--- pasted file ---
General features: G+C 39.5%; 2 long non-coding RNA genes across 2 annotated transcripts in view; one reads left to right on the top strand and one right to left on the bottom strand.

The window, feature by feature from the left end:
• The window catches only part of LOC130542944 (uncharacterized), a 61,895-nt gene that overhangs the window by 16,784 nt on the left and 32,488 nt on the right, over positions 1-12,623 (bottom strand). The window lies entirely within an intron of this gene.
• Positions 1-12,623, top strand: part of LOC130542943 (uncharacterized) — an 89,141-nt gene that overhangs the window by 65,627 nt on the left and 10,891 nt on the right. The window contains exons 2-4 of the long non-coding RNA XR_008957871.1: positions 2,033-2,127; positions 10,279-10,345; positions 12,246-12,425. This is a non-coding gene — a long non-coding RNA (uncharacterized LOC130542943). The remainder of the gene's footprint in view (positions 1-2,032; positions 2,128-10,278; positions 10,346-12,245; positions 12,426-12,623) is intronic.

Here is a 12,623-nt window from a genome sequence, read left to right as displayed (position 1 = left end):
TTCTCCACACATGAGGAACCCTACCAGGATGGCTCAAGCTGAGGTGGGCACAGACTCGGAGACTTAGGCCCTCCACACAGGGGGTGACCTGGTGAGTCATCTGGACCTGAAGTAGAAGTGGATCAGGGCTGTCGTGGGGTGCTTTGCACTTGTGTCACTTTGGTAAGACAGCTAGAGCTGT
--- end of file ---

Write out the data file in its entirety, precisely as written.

General features: G+C 39.5%; 2 long non-coding RNA genes across 2 annotated transcripts in view; one reads left to right on the top strand and one right to left on the bottom strand.

The window, feature by feature from the left end:
• The window catches only part of LOC130542944 (uncharacterized), a 61,895-nt gene that overhangs the window by 16,784 nt on the left and 32,488 nt on the right, over positions 1-12,623 (bottom strand). The window lies entirely within an intron of this gene.
• Positions 1-12,623, top strand: part of LOC130542943 (uncharacterized) — an 89,141-nt gene that overhangs the window by 65,627 nt on the left and 10,891 nt on the right. The window contains exons 2-4 of the long non-coding RNA XR_008957871.1: positions 2,033-2,127; positions 10,279-10,345; positions 12,246-12,425. This is a non-coding gene — a long non-coding RNA (uncharacterized LOC130542943). The remainder of the gene's footprint in view (positions 1-2,032; positions 2,128-10,278; positions 10,346-12,245; positions 12,426-12,623) is intronic.

Here is a 12,623-nt window from a genome sequence, read left to right as displayed (position 1 = left end):
TTCTCCACACATGAGGAACCCTACCAGGATGGCTCAAGCTGAGGTGGGCACAGACTCGGAGACTTAGGCCCTCCACACAGGGGGTGACCTGGTGAGTCATCTGGACCTGAAGTAGAAGTGGATCAGGGCTGTCGTGGGGTGCTTTGCACTTGTGTCACTTTGGTAAGACAGCTAGAGCTGT